"Did yon ever have a terrible cold?'' said
a little chatterbox to ns tl.e other day.
"Of course you have, but I hope you were
not ninny enough to try every remedy that
was recommended, as I did. The result of
the dosing was ten times worse than the
cold that was the innocent cause cf my
double suffering:. You Bee, the first day,
when I was a little hoarse, one friendly ad
viser suggested a good big drink of whisky
before I went to bed. This I took, and the
headache next morning was ten i.imes
worse than the headache ot the night be
fore. I told this to another sympat hizer
and he said: 'You ought to have taken a
good dose of quinine. Whisky is no good
without that.' That night the quinine
was admitted into my system 'in a re; pect
able portion, and even yet 1 cannot hear
people unless they positively scream tt me.
"Well, I steamed my bend, soaked m y feet
and did every earthly thing anyone saw
fit to suggest until I came to the conclu
sion that the remedies were worse then the
disease and resolutely quit, when, to my
surprise, 1 found that the cold had si ruck
likewise, but whether in the first or last
stages of torture I cannot tell. At, any
rate, I have learned one thing in f ttnre
it will be one remedy or none ata.l."
Nothing la Cheap.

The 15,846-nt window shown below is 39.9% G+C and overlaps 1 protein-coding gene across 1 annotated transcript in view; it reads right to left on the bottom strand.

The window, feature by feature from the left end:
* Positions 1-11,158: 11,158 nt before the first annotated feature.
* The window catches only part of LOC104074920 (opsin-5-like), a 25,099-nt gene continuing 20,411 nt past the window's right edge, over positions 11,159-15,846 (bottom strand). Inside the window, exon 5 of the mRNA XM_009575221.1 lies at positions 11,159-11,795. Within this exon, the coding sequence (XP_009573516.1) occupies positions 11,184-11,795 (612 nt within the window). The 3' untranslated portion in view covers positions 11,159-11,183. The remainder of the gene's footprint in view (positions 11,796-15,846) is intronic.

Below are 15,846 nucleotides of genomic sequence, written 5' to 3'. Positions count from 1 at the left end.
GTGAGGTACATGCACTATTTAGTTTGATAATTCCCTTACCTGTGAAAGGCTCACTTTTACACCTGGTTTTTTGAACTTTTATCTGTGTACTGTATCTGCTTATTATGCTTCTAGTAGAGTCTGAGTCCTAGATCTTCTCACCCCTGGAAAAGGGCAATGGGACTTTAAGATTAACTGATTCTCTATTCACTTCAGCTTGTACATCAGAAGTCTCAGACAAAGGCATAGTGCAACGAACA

There is nothing cheap nnder the snn.
Good woolen is good woolen and his its
current rate, and good cotton is good cot
ton, and good food is good food, and good
tables and chairs are good tables and
chairs, and in these days of competitive
labor and trusts and tariffs known to all,
prices vary hardly a hair's wort? xd noth
ing but secondhand goods can . be tight
at a bargain. A piece of silver, wii b an
initial marked npon it, a table which has
bad one dinner served on its surface is
'old stuff" and has almost no m.-trket
value. It must be nearly ven .way.
Everything else fetches its va fictitious
or otherwise, the value at wh it is held
by buyer and seller.
And if one thing is undersold to iiatch
business, another is oversold to effs ?t it,
and you must get up very early in the
morning indeed and be a very old, old
shopper to know which you are purchas
ing. A great mark down sale is also a
great murk up sale unless indeed a re or
a bankruptcy has precipitated ma ters.
And even then real bargains are rare.
A Tender Hearted Dog.
A sick dog took up his abode in the field
behind our house, and after seeing the; poor
thing lying there for some time I took it
food and milk and water. The next day
it was still there, and when I was oing
out to feed it I saw that a small pa,; was
running about it, so I took a whip out
with me to drive it away. Tbe pug pi in ted
itself between me and the sick dojr and
barked at me savagely, but at last I irove
it away, and again gave food and milk
and water to my protege.
The little pug watched me for a few mo
ments, and as soon as he felt quite assured
that my intentions toward tbe sick dog
were friendly it ran to me wagging its
tail, leaped up to my shoulder and licked
my face and hands, nor would it touch
the water till the invalid had had all it
wanted. 1 suppose that it was satisfied